Landmark 1988 Oakland Symphony study released in digital format

Thanks to the efforts of Grantmakers in the Arts, the landmark 1988 study of the Oakland Symphony bankruptcy is newly available in digital format. Titled, Autopsy of an Orchestra: An Analysis of the Factors Contributing to the Bankruptcy of the Oakland Symphony Orchestra Associationthe research was conducted and the report written by Melanie Beene, Patricia Mitchell, and Fenton Johnson. They interviewed dozens of artists, staff, board, funders, and community observers and had access to all of the orchestra’s files and correspondence. The result is one most detailed reviews — ever — of a troubled institution; the report has reached nearly legendary fame. It’s wonderful news that it can now be easily shared.

The fall issue of the GIA Reader includes essays by relatively newer grantmakers in reaction to five landmark research reports, including this one, all under the title “Revisiting Research.”  Editor Alexis Frasz‘s introduction also explains that she paired these longer essays with five short reflections on the reports from “seasoned leaders” (which includes yours truly — thanks for describing us as “seasoned” instead of “old”!) Calling attention to the five important reports is aimed to “stimulate grantmakers to revive and revisit other important research reports that have lasting usefulness for our work.” The Hewlett Foundation’s Ron Ragin was the primary respondent to Autopsy. You can read his interesting essay here.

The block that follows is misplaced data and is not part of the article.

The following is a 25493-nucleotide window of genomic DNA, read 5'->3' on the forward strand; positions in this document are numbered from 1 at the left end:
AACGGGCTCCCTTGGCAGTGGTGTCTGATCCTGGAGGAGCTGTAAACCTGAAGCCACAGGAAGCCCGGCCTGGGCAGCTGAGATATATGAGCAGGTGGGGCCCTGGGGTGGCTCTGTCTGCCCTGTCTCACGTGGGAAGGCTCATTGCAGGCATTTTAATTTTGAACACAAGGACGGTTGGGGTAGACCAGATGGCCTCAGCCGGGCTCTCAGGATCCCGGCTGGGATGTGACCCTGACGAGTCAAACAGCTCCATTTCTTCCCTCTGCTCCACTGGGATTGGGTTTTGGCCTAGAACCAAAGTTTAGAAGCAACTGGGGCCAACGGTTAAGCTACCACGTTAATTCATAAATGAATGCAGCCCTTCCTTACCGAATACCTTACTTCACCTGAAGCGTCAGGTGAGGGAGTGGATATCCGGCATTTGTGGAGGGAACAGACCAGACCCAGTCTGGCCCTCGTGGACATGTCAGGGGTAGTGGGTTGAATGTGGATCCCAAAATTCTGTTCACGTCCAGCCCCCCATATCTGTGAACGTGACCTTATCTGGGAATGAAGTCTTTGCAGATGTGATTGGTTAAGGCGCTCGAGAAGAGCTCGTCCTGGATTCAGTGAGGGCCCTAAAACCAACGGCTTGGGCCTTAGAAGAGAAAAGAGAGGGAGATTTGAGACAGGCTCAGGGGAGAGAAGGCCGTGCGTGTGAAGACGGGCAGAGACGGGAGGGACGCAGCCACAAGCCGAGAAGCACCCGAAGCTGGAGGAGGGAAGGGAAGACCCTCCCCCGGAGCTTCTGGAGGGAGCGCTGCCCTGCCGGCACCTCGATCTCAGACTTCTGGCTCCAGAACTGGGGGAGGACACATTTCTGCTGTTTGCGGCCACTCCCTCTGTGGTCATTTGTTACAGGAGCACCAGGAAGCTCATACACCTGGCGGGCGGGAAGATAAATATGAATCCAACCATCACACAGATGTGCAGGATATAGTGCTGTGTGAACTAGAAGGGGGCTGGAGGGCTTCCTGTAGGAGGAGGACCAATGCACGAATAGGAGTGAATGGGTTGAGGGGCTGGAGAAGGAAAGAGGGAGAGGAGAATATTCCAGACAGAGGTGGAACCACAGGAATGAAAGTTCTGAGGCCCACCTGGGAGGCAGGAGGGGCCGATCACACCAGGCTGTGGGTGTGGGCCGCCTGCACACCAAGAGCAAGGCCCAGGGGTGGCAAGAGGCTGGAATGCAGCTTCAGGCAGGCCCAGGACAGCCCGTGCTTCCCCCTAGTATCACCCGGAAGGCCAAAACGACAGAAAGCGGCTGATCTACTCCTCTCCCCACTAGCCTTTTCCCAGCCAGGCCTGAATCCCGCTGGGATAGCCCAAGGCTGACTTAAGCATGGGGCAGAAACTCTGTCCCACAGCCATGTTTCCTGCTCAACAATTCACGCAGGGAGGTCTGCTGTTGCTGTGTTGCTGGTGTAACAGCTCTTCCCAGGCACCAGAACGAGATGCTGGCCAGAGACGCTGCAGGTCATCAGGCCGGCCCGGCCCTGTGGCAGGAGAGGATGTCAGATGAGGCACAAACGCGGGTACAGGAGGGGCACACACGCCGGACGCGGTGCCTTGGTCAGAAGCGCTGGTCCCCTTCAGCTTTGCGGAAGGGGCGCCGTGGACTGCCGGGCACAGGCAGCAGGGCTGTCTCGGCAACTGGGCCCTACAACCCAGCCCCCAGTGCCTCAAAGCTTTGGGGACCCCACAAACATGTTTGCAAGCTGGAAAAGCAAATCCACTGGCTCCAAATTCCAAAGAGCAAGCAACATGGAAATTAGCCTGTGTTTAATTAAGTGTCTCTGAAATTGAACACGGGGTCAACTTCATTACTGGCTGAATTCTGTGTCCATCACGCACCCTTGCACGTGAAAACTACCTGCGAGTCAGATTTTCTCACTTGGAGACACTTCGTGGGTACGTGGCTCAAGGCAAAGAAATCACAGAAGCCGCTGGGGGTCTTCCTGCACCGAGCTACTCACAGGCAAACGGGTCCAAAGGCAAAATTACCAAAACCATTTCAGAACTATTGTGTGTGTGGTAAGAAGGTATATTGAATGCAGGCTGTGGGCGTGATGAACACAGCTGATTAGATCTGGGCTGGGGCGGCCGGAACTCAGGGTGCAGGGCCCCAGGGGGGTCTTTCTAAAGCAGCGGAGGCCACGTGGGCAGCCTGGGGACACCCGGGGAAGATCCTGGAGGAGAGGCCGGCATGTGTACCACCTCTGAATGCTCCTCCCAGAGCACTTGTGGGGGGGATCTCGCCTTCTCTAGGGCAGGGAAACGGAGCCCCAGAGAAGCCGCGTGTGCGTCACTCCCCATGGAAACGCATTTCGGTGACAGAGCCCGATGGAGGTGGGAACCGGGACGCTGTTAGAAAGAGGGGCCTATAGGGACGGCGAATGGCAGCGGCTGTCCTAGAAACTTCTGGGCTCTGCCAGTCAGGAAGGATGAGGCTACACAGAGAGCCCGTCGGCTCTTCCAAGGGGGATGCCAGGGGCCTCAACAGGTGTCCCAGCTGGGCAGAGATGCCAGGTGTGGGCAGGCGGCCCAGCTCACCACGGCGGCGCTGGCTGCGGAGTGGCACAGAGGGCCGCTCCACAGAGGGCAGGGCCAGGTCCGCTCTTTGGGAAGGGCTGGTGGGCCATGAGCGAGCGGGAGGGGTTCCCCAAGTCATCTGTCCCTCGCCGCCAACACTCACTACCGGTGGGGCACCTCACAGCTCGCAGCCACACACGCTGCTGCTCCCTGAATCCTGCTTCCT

With respect to what is now called the Oakland East Bay Symphony, it’s important to remember that the Association did not cease to exist after its bankruptcy. In fact it has had a creative re-birth under the leadership of Music Director Michael Morgan, and its 2012-13 season launches in early November.  A new report about the organization’s recovery and re-birth also would benefit the cultural sector’s understanding of organizational dynamics.  I hope it will be commissioned.

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  1. says

    Thanks for these kind remarks, Sarah. One point of correction: the Oakland Symphony Association did cease to exist with Chapter 7 bankruptcy. The successor organization, the Oakland East Bay Symphony, was a new legal entity with different leadership which has ably carried on the legacy of quality symphonic music in the East Bay. I, too agree, the field needs a study of their success.


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